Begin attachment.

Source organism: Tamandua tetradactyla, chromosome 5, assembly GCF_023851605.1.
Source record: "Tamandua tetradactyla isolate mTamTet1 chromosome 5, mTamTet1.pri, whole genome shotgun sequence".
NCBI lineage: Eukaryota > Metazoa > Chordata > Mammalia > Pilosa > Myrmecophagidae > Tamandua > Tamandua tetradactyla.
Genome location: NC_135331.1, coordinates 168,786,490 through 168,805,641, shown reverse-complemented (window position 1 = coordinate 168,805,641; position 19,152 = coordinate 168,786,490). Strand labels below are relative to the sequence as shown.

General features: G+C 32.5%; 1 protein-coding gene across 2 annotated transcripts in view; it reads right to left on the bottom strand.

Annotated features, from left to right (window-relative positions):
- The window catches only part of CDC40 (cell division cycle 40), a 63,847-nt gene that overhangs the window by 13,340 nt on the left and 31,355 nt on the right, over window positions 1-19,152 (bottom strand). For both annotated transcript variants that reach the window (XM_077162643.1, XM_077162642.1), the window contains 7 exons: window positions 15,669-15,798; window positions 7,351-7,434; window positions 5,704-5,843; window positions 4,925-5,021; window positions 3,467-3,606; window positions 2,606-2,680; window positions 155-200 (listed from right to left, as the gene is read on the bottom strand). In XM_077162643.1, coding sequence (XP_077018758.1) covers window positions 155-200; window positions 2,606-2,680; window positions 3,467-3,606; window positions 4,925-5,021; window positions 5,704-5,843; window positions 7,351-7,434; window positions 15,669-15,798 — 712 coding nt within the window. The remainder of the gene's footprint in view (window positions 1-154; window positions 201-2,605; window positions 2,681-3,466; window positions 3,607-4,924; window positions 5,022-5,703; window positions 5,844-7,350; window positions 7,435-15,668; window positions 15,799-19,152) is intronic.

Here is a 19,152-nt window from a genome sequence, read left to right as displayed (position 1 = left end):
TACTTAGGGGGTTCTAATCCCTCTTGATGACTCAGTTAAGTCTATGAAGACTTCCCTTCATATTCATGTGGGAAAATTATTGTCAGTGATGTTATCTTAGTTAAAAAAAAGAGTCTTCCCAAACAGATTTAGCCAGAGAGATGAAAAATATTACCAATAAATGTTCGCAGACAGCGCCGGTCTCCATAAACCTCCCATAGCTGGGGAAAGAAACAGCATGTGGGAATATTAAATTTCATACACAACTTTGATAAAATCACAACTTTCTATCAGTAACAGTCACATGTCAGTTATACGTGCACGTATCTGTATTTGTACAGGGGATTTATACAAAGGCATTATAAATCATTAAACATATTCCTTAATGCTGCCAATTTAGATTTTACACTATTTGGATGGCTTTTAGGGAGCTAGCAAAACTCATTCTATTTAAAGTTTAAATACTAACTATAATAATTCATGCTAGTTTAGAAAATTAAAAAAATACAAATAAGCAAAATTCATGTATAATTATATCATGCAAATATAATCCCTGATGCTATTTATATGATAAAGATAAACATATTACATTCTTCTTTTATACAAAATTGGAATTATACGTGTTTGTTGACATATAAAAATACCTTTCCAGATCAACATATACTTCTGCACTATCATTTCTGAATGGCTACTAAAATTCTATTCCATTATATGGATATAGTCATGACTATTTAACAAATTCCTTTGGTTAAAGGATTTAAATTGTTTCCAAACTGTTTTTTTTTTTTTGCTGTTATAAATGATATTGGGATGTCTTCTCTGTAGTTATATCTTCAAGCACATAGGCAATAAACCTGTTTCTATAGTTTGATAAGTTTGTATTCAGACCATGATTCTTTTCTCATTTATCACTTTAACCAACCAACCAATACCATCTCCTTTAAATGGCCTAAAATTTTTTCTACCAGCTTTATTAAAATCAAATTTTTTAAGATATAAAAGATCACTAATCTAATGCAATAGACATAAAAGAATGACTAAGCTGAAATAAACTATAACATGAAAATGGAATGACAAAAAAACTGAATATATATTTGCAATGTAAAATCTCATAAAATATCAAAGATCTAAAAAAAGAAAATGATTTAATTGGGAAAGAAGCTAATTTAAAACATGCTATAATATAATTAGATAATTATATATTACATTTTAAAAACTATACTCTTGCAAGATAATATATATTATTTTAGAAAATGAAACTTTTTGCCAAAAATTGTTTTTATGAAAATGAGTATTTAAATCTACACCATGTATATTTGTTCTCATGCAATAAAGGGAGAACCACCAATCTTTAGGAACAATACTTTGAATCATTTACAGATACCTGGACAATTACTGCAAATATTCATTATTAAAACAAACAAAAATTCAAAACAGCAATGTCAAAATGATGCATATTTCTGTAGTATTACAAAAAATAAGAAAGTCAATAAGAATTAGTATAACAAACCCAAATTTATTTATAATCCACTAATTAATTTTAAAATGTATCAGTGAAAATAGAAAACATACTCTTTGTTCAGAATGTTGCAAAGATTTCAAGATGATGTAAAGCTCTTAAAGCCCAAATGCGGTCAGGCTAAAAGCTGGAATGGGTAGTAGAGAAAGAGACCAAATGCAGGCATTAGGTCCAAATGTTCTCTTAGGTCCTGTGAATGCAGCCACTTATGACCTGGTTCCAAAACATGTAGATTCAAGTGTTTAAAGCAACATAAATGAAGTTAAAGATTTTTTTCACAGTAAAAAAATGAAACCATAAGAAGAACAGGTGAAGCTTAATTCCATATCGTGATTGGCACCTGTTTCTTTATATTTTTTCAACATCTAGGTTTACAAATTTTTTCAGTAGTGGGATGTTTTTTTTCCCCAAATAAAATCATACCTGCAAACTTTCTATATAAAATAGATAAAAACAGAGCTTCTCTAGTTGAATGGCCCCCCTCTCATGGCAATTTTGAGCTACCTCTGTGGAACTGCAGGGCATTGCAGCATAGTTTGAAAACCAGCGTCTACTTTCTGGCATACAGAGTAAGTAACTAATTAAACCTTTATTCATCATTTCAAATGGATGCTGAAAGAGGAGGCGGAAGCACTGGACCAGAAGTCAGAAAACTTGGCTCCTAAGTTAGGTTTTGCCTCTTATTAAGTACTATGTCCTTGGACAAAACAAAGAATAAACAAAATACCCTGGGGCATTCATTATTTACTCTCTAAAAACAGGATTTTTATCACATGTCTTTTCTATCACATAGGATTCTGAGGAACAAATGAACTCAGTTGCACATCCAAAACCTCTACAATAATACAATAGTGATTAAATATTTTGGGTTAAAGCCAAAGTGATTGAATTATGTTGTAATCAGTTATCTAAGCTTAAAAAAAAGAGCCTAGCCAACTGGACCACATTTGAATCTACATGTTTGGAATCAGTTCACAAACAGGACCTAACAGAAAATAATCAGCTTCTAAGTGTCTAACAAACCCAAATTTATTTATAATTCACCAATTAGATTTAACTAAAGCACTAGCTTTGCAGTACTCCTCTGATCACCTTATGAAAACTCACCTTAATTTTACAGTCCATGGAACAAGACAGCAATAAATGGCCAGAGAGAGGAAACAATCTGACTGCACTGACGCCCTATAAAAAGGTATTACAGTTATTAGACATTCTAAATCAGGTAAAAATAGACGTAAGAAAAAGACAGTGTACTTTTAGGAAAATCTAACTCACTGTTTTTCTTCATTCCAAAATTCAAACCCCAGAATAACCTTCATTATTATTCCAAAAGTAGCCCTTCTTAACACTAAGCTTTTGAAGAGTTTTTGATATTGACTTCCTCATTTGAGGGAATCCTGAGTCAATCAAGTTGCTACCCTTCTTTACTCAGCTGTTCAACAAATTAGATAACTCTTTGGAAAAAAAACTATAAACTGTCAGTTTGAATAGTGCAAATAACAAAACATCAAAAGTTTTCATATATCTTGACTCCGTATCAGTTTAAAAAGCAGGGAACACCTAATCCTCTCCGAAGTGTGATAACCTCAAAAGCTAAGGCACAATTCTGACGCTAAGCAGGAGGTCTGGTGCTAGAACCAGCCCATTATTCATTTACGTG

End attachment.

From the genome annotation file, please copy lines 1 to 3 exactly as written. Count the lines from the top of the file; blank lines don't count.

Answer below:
Source organism: Tamandua tetradactyla, chromosome 5, assembly GCF_023851605.1.
Source record: "Tamandua tetradactyla isolate mTamTet1 chromosome 5, mTamTet1.pri, whole genome shotgun sequence".
NCBI lineage: Eukaryota > Metazoa > Chordata > Mammalia > Pilosa > Myrmecophagidae > Tamandua > Tamandua tetradactyla.